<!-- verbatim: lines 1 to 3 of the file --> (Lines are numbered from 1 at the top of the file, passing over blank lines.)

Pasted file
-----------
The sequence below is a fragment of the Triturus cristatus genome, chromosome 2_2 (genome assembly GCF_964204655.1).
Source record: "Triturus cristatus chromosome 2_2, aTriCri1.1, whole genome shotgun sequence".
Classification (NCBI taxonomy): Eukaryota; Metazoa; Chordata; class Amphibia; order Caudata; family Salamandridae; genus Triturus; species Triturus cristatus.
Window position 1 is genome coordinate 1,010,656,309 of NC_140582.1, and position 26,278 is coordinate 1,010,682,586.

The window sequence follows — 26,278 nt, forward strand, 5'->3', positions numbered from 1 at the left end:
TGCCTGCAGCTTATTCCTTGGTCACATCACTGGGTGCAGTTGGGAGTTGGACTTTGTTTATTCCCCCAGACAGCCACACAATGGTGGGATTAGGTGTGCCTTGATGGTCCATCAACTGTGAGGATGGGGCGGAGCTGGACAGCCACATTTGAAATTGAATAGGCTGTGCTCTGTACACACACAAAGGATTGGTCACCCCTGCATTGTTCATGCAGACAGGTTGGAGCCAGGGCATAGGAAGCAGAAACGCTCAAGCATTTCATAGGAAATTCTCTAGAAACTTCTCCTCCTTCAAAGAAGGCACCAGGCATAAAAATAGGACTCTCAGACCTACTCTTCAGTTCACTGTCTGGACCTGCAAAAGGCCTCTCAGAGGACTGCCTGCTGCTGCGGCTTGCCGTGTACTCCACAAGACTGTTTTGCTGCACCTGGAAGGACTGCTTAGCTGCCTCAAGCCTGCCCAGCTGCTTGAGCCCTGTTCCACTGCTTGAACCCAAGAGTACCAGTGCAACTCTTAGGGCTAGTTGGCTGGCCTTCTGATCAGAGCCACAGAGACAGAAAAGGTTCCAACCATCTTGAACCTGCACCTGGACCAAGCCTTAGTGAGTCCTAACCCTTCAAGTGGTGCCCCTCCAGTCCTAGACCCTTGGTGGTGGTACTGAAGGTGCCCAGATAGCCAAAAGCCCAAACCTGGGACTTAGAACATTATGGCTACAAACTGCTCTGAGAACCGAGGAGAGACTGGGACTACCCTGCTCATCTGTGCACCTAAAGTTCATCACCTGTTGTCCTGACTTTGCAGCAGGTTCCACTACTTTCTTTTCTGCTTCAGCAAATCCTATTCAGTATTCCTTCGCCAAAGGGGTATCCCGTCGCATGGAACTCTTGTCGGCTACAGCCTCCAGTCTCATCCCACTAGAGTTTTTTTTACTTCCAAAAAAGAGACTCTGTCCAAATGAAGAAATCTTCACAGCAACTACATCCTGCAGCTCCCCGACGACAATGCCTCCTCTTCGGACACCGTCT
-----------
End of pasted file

The sequence below is a fragment of the Triturus cristatus genome, chromosome 2_2 (genome assembly GCF_964204655.1).
Source record: "Triturus cristatus chromosome 2_2, aTriCri1.1, whole genome shotgun sequence".
Classification (NCBI taxonomy): Eukaryota; Metazoa; Chordata; class Amphibia; order Caudata; family Salamandridae; genus Triturus; species Triturus cristatus.